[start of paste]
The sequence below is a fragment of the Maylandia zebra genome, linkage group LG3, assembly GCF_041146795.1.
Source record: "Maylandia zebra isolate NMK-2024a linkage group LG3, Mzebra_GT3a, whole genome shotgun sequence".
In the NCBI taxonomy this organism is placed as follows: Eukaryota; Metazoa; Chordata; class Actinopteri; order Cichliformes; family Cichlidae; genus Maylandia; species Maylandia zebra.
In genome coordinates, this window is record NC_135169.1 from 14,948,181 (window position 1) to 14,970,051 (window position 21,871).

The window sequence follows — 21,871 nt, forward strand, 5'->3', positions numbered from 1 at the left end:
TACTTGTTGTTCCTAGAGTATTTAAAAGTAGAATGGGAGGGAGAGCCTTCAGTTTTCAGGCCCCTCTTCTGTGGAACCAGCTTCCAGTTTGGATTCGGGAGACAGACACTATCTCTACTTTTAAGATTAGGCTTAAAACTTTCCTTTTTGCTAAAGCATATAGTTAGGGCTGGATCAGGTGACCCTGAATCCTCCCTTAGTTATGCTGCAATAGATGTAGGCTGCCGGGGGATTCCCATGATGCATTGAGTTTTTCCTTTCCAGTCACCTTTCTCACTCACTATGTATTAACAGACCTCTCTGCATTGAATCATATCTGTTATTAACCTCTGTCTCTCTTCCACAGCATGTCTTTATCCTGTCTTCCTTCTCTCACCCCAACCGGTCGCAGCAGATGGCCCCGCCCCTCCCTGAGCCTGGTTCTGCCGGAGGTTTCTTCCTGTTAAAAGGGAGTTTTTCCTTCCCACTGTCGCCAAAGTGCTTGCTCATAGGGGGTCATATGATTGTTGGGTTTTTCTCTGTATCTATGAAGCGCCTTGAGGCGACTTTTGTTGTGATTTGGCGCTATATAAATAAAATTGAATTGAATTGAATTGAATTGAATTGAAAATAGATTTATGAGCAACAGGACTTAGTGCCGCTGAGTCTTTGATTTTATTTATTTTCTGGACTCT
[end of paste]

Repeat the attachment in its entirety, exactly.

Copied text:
The sequence below is a fragment of the Maylandia zebra genome, linkage group LG3, assembly GCF_041146795.1.
Source record: "Maylandia zebra isolate NMK-2024a linkage group LG3, Mzebra_GT3a, whole genome shotgun sequence".
In the NCBI taxonomy this organism is placed as follows: Eukaryota; Metazoa; Chordata; class Actinopteri; order Cichliformes; family Cichlidae; genus Maylandia; species Maylandia zebra.
In genome coordinates, this window is record NC_135169.1 from 14,948,181 (window position 1) to 14,970,051 (window position 21,871).

The window sequence follows — 21,871 nt, forward strand, 5'->3', positions numbered from 1 at the left end:
TACTTGTTGTTCCTAGAGTATTTAAAAGTAGAATGGGAGGGAGAGCCTTCAGTTTTCAGGCCCCTCTTCTGTGGAACCAGCTTCCAGTTTGGATTCGGGAGACAGACACTATCTCTACTTTTAAGATTAGGCTTAAAACTTTCCTTTTTGCTAAAGCATATAGTTAGGGCTGGATCAGGTGACCCTGAATCCTCCCTTAGTTATGCTGCAATAGATGTAGGCTGCCGGGGGATTCCCATGATGCATTGAGTTTTTCCTTTCCAGTCACCTTTCTCACTCACTATGTATTAACAGACCTCTCTGCATTGAATCATATCTGTTATTAACCTCTGTCTCTCTTCCACAGCATGTCTTTATCCTGTCTTCCTTCTCTCACCCCAACCGGTCGCAGCAGATGGCCCCGCCCCTCCCTGAGCCTGGTTCTGCCGGAGGTTTCTTCCTGTTAAAAGGGAGTTTTTCCTTCCCACTGTCGCCAAAGTGCTTGCTCATAGGGGGTCATATGATTGTTGGGTTTTTCTCTGTATCTATGAAGCGCCTTGAGGCGACTTTTGTTGTGATTTGGCGCTATATAAATAAAATTGAATTGAATTGAATTGAATTGAATTGAAAATAGATTTATGAGCAACAGGACTTAGTGCCGCTGAGTCTTTGATTTTATTTATTTTCTGGACTCT